The sacram
Jay Miklovic
Jan 25, 2012 Jay Miklovic rated it it was amazing
Great book, a bit mind bending for those someone who is still relatively new to what is being presented.

The point of the book, at least as I understood it, was to divorce ourselves from this thinking that the church is a functioning unit within existing society, and instead see it as a new society of grace, forgiveness, and service that is altogether that is breaking into this world.

It is clear that Leithart sets forth this volume to stir the pot a bit and get people to really think through thei
Sep 22, 2010 Caleb rated it really liked it
Through the lens of a post-millennial eschatology, Peter Leithart looks at the church, theology, sacraments, and Christian practice from a perspective largely different from most evangelical circles. The common theme throughout is a high view of the visible church, constituted as an alternative polis within the larger polis. Leithart is "against Christianity" in favor of a new Christendom (one rejecting the false premises of 'the Christian right' and envisioning the formative effect of the Churc ...more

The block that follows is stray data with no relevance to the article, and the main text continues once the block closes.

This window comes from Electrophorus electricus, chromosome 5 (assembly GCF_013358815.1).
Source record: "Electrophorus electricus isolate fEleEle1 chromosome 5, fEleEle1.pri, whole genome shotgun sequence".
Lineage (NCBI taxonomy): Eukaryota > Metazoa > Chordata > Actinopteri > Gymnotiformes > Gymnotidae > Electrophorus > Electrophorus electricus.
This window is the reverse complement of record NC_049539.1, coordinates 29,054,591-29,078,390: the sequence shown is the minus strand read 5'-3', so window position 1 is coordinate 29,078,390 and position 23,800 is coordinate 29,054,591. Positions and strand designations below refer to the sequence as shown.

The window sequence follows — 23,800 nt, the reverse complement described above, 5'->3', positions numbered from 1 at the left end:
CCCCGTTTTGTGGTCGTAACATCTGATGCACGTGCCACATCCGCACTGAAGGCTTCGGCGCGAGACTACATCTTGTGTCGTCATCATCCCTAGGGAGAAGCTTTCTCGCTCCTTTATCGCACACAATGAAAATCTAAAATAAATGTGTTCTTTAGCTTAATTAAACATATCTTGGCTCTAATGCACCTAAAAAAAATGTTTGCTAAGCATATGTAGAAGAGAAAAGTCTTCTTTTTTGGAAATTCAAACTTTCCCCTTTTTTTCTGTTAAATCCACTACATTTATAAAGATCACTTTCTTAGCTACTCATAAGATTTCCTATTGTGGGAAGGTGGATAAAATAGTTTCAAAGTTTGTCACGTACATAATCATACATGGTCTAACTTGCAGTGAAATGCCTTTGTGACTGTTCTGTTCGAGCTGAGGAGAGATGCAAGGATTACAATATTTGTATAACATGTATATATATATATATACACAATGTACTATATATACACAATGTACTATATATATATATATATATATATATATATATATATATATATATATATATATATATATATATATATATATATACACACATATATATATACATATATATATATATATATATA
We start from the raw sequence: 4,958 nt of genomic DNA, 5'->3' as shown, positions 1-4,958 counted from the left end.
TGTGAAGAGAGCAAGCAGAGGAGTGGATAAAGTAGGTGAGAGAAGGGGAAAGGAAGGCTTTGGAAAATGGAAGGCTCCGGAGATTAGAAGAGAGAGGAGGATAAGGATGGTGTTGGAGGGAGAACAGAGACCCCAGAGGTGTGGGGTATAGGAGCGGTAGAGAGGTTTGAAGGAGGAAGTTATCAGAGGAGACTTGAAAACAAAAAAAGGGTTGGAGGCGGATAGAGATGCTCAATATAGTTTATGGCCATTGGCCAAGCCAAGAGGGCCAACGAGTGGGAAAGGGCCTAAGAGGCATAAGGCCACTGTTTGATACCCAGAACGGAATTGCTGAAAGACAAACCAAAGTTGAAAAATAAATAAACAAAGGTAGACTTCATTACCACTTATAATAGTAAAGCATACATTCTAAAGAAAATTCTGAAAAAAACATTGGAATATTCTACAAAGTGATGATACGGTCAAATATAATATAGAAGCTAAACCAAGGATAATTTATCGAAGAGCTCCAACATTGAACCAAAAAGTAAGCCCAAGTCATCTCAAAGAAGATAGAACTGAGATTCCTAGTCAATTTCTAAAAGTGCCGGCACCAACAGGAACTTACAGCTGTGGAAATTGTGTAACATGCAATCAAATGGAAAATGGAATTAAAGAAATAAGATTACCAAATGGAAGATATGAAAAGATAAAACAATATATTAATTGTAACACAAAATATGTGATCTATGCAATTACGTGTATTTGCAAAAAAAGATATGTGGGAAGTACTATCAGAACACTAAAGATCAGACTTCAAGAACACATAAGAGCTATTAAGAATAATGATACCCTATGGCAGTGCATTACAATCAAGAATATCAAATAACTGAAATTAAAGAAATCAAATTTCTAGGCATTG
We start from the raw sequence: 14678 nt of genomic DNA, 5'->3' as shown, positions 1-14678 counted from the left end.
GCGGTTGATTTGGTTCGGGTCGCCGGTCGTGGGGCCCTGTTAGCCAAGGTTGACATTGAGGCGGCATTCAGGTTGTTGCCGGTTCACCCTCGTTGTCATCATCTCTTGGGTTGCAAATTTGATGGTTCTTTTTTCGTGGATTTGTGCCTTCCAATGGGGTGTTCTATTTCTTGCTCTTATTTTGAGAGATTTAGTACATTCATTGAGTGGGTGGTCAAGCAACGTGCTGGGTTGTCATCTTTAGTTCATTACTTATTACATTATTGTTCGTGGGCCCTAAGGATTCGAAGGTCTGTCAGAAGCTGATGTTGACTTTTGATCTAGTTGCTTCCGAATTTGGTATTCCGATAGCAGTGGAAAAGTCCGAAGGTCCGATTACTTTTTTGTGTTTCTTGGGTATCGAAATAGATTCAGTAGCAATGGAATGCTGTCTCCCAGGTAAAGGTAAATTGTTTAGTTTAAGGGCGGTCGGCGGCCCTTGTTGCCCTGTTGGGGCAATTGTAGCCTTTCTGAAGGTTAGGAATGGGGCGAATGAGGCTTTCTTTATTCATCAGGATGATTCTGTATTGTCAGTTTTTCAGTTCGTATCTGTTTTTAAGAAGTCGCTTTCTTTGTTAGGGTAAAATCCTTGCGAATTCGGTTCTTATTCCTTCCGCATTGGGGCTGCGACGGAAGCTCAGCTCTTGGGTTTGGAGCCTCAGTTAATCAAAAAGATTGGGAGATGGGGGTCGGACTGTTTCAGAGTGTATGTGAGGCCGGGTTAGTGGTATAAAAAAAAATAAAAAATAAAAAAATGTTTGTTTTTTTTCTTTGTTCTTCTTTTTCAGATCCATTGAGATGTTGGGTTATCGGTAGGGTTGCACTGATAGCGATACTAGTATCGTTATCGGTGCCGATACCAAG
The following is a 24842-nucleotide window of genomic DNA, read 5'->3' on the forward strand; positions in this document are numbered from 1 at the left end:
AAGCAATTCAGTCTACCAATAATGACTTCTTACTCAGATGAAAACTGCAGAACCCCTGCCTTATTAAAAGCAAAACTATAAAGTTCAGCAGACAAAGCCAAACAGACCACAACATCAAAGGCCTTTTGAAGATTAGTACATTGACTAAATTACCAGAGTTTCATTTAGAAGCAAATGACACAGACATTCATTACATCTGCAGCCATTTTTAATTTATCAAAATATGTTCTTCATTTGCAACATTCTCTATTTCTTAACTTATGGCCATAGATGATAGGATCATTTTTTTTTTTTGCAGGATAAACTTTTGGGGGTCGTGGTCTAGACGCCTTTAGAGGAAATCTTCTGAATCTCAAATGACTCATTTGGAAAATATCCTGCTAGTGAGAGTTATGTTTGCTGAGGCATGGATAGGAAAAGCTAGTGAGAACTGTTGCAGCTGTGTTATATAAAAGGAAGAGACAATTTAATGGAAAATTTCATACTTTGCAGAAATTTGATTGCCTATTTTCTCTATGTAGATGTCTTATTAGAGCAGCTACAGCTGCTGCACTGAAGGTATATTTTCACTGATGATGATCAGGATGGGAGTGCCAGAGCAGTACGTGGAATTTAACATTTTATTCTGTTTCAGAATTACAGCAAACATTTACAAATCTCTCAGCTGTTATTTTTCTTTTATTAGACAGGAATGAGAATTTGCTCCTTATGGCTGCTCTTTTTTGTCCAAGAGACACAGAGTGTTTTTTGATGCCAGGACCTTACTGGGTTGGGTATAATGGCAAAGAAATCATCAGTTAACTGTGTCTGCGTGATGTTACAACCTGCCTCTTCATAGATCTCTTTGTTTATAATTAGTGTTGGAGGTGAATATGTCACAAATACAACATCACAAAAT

Dec 03, 2013 Scott rated it really liked it
Leithart argues against not Christ or the Church, but against an intellectualized, privatized understanding of the Christian faith. For Leithart, "Christianity" offers a philosophy or an ideology when the point of the gospel is that the Church is a new society of redeemed people, the City of God, in Augustine's words. This means that theology ought to express the language and stories of the people of God, sacraments (baptism and the Lord's Supper) mark out the members of the city, and that the e ...more